The Road on M-Net's Mzansi Magic (DStv 161), the telenovela produced by The Bomb Shelter, has been effectively cancelled and its episode order dramatically reduced by almost half, making the Sophiatown show-set-inside-a-show production likely the most expensive local production flop in Mzansi Magic history.
Originally commissioned and envisioned to run for 208 episodes, the axe came down on the expensive multimillion rand Bomb Shelter produced show with its elaborate 1950's era sets filmed in a lot in an abandoned factory in Jeppestown, with Mzansi Magic deciding to cancel and end The Road as soon as possible that's been suffering from tepid viewer response and barely there ratings.
The Road as a Monday to Thursday telenovela with Gail Mabalane, Sthandiwe Kgoroge, Darlington Michaels and Muzi Mthabela on M-Net's Mzansi Magic supplied channel to MultiChoice's DStv satellite pay-TV platform will now end on 31 March after 128 episodes.
"The Road will draw to a close in March 2016," says Mzansi Magic, noting that "audiences have appreciated this groundbreaking drama that in many ways was a first for South African television and has kept viewers glued to their screens."
That's not quite true: The Road debuted in August 2015 with 437 000 viewers and plunged to a barely registering just over 120 000 viewers - a far cry Mzansi Magic's top show, the telenovela isiBaya at 754 000 viewers.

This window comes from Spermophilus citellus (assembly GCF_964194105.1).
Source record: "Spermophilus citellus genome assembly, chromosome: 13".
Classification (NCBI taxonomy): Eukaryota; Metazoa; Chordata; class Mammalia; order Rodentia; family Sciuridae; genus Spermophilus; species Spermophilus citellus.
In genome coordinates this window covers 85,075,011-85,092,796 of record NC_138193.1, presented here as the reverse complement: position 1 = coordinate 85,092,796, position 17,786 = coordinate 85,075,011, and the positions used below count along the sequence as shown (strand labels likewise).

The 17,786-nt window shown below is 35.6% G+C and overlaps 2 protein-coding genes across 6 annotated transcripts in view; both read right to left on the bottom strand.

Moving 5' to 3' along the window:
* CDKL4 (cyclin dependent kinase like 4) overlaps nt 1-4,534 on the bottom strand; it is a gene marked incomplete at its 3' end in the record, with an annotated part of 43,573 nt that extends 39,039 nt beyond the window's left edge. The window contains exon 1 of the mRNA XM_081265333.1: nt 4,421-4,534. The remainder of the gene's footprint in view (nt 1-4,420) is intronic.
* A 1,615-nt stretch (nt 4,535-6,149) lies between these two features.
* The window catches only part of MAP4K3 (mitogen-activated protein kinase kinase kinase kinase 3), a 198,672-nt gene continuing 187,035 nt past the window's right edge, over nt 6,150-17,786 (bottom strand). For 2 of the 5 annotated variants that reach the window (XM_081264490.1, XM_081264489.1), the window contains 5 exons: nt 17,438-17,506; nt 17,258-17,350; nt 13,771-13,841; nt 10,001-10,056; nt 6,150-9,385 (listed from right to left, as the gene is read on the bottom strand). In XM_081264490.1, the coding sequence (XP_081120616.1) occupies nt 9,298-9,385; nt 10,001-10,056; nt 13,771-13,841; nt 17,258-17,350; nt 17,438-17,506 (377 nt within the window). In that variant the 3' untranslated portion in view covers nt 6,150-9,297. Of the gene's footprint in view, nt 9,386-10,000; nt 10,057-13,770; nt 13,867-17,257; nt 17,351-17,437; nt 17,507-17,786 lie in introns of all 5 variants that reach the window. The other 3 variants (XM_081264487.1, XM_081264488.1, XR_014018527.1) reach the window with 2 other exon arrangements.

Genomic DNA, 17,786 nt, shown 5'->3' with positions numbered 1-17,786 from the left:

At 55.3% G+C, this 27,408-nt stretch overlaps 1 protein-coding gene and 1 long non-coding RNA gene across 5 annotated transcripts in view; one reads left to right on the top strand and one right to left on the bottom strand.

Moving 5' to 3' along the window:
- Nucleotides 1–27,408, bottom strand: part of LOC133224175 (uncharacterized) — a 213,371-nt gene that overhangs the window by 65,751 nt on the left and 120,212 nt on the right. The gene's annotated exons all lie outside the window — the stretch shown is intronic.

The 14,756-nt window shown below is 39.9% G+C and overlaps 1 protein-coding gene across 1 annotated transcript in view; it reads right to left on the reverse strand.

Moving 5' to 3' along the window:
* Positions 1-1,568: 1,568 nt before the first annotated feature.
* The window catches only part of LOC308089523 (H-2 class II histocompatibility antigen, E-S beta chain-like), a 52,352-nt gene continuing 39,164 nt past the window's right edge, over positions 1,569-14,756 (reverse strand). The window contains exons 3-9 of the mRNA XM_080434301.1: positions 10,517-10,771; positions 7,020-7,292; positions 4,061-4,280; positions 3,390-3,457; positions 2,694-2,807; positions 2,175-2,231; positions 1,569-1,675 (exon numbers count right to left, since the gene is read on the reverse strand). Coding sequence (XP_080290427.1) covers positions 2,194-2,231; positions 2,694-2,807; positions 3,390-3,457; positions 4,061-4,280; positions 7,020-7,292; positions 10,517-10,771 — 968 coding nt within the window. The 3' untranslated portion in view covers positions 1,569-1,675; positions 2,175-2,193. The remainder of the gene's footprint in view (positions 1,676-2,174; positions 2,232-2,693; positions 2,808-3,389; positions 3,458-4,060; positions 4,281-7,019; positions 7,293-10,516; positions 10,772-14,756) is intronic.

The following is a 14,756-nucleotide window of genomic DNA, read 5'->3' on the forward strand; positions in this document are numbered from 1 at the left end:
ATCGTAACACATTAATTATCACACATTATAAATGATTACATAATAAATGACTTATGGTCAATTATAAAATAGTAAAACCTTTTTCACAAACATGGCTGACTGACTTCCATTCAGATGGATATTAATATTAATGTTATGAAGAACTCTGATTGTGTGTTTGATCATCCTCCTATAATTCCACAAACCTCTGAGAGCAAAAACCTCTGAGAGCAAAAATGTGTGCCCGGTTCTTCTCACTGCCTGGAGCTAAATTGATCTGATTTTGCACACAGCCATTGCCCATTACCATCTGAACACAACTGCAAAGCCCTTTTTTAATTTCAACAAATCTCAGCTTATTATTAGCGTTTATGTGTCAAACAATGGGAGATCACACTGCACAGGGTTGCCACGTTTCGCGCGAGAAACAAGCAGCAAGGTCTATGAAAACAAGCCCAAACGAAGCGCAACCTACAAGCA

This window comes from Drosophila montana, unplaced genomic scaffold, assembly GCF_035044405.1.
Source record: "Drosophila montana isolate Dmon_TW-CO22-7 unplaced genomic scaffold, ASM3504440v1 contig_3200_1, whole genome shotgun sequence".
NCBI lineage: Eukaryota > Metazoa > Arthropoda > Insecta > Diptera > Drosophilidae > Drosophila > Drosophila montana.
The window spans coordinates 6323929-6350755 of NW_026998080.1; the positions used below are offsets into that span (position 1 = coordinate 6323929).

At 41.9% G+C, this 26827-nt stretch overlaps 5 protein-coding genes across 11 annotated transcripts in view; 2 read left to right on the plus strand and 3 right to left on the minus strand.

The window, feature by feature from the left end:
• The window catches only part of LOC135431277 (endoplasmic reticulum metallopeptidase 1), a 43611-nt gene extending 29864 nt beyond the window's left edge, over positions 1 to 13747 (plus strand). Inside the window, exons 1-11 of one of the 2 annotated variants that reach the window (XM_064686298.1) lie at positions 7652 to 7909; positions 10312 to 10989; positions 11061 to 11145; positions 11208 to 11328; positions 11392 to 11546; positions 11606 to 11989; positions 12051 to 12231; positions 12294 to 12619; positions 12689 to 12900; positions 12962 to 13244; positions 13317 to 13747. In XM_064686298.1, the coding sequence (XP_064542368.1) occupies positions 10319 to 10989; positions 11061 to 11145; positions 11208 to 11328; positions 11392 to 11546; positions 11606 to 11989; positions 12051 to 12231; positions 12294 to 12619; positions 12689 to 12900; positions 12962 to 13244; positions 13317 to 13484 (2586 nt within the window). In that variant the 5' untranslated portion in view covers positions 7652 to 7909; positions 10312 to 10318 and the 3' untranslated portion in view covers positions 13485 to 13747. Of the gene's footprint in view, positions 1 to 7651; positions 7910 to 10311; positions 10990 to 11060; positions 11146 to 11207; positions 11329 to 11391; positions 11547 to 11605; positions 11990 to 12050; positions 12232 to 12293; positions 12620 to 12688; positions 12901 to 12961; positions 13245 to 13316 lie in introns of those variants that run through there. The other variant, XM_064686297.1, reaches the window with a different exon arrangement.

Asked why The Road was cancelled and its episode order cut down, Bongi Potelwa-Metsing, Mzansi Magic publicist tells TV with Thinus that "as the story progressed new twists and turns became evident giving life to a faster build-up to the storyline climax".
With lackluster ratings for an expensive show, Mzansi Magic made the decision to cancel The Road late last year.
Asked how the cancellation and change in episode order affects the production and impact on the original story the show wanted to tell, Mzansi Magic says "contracts with our suppliers are confidential" but says the story as it was written will come to an end as planned.
"As with all great stories, by the time we reach the final episode, viewers will be taken on a journey with our characters, revealing a resolution as planned and ending on a high note".
Although liked by TV critics for its innovative dual story despite the wooden acting of some of the actors, The Road, set in two time periods - both the present and olden days Sophiatown, together with a murder mystery - proved too high-brow, intricate and meta-media for Mzansi Magic viewers.